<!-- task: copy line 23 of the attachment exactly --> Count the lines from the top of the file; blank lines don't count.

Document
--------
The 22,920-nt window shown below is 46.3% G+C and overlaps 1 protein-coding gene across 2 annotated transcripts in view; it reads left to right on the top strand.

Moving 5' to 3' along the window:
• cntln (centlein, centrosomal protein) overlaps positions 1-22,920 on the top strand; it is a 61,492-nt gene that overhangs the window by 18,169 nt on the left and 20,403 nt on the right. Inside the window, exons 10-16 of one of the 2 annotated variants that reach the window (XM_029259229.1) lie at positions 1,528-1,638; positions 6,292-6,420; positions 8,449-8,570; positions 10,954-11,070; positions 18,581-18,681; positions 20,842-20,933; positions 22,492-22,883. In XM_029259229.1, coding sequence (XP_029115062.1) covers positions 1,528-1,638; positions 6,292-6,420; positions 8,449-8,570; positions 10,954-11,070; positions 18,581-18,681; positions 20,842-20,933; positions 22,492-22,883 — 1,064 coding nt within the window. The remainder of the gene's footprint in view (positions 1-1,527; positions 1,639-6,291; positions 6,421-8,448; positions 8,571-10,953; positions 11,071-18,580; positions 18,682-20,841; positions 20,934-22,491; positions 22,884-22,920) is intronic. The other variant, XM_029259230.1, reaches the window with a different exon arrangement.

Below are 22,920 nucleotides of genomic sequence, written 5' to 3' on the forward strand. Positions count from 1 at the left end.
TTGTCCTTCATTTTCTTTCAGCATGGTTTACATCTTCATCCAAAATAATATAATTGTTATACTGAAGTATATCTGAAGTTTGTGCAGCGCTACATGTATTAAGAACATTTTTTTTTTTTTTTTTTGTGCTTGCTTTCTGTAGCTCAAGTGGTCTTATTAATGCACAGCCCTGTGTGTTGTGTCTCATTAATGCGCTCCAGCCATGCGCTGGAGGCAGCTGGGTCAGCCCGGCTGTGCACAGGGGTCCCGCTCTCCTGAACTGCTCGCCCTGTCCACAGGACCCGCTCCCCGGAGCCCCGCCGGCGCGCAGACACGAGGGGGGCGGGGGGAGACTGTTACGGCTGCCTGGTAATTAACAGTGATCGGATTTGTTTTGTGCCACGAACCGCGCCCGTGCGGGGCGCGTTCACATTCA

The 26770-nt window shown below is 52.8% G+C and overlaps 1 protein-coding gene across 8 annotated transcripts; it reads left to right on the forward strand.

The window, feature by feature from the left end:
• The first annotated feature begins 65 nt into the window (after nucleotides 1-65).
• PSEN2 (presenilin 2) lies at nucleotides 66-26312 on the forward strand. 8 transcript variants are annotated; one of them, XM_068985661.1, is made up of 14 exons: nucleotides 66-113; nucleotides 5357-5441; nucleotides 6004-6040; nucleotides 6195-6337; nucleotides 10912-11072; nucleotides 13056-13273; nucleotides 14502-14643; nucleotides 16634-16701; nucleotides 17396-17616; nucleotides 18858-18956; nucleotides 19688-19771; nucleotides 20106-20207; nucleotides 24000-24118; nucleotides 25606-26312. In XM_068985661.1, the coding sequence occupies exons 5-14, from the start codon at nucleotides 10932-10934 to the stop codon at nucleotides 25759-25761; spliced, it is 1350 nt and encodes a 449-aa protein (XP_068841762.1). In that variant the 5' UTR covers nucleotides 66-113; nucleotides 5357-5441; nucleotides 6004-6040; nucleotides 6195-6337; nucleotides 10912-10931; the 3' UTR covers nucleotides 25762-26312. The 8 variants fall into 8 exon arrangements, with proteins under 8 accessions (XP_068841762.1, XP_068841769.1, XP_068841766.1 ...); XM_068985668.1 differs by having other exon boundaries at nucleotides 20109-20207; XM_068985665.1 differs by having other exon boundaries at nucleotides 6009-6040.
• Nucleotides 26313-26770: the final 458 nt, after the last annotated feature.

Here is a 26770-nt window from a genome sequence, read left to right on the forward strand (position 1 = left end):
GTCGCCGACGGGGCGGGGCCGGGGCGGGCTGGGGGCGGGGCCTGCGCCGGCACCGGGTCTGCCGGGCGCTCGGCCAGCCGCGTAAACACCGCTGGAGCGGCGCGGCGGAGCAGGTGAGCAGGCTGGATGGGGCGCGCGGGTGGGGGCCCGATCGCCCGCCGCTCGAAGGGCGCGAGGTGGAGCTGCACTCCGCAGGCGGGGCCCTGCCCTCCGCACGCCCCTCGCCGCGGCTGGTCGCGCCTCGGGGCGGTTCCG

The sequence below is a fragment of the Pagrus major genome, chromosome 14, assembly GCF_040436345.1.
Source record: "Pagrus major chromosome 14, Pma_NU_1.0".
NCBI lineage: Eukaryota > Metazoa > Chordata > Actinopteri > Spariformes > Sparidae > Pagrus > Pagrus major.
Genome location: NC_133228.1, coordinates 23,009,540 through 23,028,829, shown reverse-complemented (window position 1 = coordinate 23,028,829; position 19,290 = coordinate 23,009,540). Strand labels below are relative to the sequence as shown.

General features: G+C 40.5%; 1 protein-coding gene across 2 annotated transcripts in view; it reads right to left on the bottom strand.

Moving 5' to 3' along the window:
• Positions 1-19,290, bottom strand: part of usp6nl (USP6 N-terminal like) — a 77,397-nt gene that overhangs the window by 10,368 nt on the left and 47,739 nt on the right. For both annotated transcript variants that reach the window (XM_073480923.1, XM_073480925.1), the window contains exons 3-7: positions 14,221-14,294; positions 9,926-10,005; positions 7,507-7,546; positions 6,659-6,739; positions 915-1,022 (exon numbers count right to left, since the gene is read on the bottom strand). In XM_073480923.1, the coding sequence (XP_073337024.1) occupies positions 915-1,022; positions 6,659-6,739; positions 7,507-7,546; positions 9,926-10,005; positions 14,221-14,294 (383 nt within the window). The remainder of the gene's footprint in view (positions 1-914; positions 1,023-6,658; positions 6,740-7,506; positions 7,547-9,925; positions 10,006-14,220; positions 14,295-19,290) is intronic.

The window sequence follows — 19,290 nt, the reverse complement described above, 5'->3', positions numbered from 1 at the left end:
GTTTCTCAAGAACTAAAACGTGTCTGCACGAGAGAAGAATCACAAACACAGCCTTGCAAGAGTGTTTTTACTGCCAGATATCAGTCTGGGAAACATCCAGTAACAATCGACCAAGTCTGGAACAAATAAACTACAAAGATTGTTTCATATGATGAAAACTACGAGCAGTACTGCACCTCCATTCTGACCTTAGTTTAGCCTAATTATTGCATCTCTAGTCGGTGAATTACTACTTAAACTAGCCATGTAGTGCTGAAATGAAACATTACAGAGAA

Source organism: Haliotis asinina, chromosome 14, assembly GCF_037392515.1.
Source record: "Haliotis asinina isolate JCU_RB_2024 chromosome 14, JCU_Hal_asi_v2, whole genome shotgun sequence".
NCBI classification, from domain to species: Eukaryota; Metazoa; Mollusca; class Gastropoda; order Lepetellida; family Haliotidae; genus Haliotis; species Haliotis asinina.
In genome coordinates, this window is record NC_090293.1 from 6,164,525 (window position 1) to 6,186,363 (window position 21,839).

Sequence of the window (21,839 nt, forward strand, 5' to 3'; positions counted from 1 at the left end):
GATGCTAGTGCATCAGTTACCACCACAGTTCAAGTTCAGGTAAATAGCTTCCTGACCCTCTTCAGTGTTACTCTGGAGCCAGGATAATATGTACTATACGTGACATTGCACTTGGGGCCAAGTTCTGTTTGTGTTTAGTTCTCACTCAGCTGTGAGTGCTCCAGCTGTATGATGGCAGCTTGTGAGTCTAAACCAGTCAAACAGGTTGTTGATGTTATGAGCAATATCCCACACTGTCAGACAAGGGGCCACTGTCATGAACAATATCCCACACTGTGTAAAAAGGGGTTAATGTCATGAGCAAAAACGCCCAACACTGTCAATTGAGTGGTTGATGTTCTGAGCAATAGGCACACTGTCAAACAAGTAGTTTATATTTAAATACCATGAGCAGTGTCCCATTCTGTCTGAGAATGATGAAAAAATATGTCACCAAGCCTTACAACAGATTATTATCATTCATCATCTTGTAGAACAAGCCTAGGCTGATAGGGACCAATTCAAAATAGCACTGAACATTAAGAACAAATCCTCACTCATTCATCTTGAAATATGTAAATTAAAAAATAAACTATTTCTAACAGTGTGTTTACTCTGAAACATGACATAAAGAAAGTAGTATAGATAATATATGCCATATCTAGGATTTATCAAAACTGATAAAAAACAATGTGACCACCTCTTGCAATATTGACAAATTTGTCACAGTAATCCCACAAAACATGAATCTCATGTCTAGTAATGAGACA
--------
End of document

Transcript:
Source record: "Haliotis asinina isolate JCU_RB_2024 chromosome 14, JCU_Hal_asi_v2, whole genome shotgun sequence".